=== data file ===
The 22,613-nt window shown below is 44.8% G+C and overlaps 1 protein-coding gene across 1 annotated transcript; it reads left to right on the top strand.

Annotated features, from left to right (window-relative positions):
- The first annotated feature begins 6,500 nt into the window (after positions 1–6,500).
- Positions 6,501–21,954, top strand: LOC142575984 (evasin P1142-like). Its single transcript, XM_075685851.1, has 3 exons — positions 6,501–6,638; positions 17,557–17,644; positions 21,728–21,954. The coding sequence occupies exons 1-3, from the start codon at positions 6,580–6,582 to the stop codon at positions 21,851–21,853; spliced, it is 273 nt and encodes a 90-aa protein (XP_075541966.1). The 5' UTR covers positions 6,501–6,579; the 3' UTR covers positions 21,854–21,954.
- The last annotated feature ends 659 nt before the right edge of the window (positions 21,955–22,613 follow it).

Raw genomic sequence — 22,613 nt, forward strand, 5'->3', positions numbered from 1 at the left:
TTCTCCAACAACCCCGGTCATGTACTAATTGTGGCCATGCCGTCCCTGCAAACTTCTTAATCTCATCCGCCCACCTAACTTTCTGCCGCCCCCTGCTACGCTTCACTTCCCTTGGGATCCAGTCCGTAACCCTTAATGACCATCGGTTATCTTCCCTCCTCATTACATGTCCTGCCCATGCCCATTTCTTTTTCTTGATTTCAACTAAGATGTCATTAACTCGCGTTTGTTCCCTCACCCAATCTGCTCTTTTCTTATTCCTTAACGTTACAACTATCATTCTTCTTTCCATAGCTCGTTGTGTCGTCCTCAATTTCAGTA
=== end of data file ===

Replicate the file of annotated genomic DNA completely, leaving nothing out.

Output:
The 22,613-nt window shown below is 44.8% G+C and overlaps 1 protein-coding gene across 1 annotated transcript; it reads left to right on the top strand.

Annotated features, from left to right (window-relative positions):
- The first annotated feature begins 6,500 nt into the window (after positions 1–6,500).
- Positions 6,501–21,954, top strand: LOC142575984 (evasin P1142-like). Its single transcript, XM_075685851.1, has 3 exons — positions 6,501–6,638; positions 17,557–17,644; positions 21,728–21,954. The coding sequence occupies exons 1-3, from the start codon at positions 6,580–6,582 to the stop codon at positions 21,851–21,853; spliced, it is 273 nt and encodes a 90-aa protein (XP_075541966.1). The 5' UTR covers positions 6,501–6,579; the 3' UTR covers positions 21,854–21,954.
- The last annotated feature ends 659 nt before the right edge of the window (positions 21,955–22,613 follow it).

Raw genomic sequence — 22,613 nt, forward strand, 5'->3', positions numbered from 1 at the left:
TTCTCCAACAACCCCGGTCATGTACTAATTGTGGCCATGCCGTCCCTGCAAACTTCTTAATCTCATCCGCCCACCTAACTTTCTGCCGCCCCCTGCTACGCTTCACTTCCCTTGGGATCCAGTCCGTAACCCTTAATGACCATCGGTTATCTTCCCTCCTCATTACATGTCCTGCCCATGCCCATTTCTTTTTCTTGATTTCAACTAAGATGTCATTAACTCGCGTTTGTTCCCTCACCCAATCTGCTCTTTTCTTATTCCTTAACGTTACAACTATCATTCTTCTTTCCATAGCTCGTTGTGTCGTCCTCAATTTCAGTA